The wRAA metric attempts to establish an average of runs scored by all the players in the league and rate a single player as how many runs, above or below average, that player scored in a given year. The baseline of the metric is zero, so some players may have a negative wRAA.

Despite having all the characteristics of a “counting statistic,” wRAA is based on wOBA and the wOBA scale, which rely on linear weights, so wRAA could certainly be considered a predictive metric.

The formula for wRAA is:

\[\frac{wOBA - leagueWOBA}{wOBA scale} * (AB+BB-IBB+SF+HBP) = PA\]

The multiplier to the right is a formula for plate appearances, which differs from at-bats. Note that, SHs and IBBs are not counted in the `PA`

formula because they are largely regarded as managerial decisions. For more information on wOBA, league wOBA, and wOBA scale; please see the `wOBA`

vignette.

The wRAA metric is also used to calculate wins above replacement (WAR.)

Since wRAA relies on wOBA coefficients, we need three tables to make the calculation; `Batting`

, `Pitching`

, and `Fielding`

. We use all three tables in order to determine a player’s primary position. More on this can be found in the wOBA vignette.

```
library(baseballDBR)
# Load data from Baseball Databank
get_bbdb(table = c("Batting", "Pitching", "Fielding"))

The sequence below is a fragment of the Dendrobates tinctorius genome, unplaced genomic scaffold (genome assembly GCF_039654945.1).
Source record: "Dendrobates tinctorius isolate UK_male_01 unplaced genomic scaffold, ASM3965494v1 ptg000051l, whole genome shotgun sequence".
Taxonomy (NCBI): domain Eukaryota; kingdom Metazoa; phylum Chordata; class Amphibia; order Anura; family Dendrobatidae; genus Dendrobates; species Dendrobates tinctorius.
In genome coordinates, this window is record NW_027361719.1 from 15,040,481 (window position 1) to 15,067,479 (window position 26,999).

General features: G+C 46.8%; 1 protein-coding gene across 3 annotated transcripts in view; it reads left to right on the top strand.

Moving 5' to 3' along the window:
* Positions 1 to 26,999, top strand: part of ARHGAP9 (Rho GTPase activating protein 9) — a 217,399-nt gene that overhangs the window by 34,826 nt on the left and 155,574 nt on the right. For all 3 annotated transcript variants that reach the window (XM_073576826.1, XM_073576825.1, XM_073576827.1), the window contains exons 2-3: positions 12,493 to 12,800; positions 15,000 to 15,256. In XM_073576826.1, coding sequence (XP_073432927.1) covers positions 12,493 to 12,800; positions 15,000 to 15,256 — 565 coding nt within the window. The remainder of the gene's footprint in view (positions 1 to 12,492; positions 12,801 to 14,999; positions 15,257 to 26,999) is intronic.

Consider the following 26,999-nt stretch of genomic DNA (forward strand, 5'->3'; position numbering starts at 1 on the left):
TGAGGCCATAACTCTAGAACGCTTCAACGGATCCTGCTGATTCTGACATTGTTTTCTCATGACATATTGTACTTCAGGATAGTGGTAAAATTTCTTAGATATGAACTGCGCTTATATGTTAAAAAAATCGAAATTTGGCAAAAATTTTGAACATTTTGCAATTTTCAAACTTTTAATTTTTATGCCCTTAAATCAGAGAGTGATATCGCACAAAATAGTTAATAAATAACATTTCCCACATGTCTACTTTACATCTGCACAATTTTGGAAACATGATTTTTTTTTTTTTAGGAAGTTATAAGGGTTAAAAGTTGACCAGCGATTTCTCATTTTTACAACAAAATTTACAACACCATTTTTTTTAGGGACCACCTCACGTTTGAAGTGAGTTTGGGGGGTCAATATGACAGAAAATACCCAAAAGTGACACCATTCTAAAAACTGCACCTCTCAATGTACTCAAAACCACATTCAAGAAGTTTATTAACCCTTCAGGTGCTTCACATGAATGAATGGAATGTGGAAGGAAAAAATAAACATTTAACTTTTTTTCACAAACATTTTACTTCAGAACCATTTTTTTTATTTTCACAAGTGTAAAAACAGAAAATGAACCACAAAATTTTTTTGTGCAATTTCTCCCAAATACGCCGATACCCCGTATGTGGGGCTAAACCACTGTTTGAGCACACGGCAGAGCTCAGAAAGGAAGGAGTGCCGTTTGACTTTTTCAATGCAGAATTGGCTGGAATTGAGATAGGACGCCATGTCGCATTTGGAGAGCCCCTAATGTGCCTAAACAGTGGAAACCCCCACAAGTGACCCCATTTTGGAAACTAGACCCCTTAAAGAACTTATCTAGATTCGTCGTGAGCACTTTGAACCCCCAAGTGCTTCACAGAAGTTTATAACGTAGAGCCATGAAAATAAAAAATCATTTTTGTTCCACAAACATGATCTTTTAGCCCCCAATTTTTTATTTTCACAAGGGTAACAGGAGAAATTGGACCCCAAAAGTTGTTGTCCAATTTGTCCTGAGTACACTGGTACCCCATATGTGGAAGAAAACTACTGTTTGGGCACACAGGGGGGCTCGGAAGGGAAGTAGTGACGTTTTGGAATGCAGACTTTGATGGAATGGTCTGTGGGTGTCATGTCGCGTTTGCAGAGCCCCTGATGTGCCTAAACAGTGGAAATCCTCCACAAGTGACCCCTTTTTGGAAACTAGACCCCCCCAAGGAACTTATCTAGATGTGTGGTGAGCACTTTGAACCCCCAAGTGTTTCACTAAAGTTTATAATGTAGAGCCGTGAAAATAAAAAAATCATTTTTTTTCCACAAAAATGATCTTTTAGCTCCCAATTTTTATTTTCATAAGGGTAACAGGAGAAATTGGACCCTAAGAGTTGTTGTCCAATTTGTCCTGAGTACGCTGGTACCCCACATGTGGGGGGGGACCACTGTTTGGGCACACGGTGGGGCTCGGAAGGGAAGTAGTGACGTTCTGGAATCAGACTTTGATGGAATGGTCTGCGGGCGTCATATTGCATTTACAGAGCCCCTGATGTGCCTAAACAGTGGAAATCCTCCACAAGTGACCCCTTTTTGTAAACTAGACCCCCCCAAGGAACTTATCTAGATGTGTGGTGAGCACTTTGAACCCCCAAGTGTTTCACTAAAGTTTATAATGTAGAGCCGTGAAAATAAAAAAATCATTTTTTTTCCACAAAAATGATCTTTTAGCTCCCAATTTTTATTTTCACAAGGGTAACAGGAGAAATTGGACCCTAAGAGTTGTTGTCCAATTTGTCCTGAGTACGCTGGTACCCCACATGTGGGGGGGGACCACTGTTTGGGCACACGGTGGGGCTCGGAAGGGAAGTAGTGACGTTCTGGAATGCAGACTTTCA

Batting$wRAA <- wRAA(Batting, Pitching, Fielding, Fangraphs=FALSE, NA_to_zero=TRUE, Sep.Leagues=FALSE)
```

Fangraphs: Should the function use Fangraphs wOBA values or the package’s native Tango method?

NA_to_zero: Should the function apply

`0`

to statistics that may not have been counted. For example, Babe Ruth’s sacrifice fly`SF`

metric is NA because that statistic wasn’t tracked when he played, so his`wRAA`

should be NA. Note, that it is a statistically unsound practice to set NAs to zero. However, the authors of this package recognize the desire to compare past players to current players.Sep.Leagues: Should the function determine separate wOBA values for the National and American leagues. Standard practice would be to use wOBA values that combine both leagues. Note, this function is not possible if

`Fangraphs=TRUE`

.

The wRC metric attempts to quantify a player’s total offensive value and measure it by runs that player creates. The wRC metric is based the “Runs Created” metric that was originally used by Bill James.

wRC requires the same data and accepts the same arguments as the `wRAA()`

and `wOBA()`

functions.

```
library(baseballDBR)
# Load data from Baseball Databank
get_bbdb(table = c("Batting", "Pitching", "Fielding"))
Batting$wRC <- wRC(Batting, Pitching, Fielding, Fangraphs=FALSE, NA_to_zero=TRUE, Sep.Leagues=FALSE)
```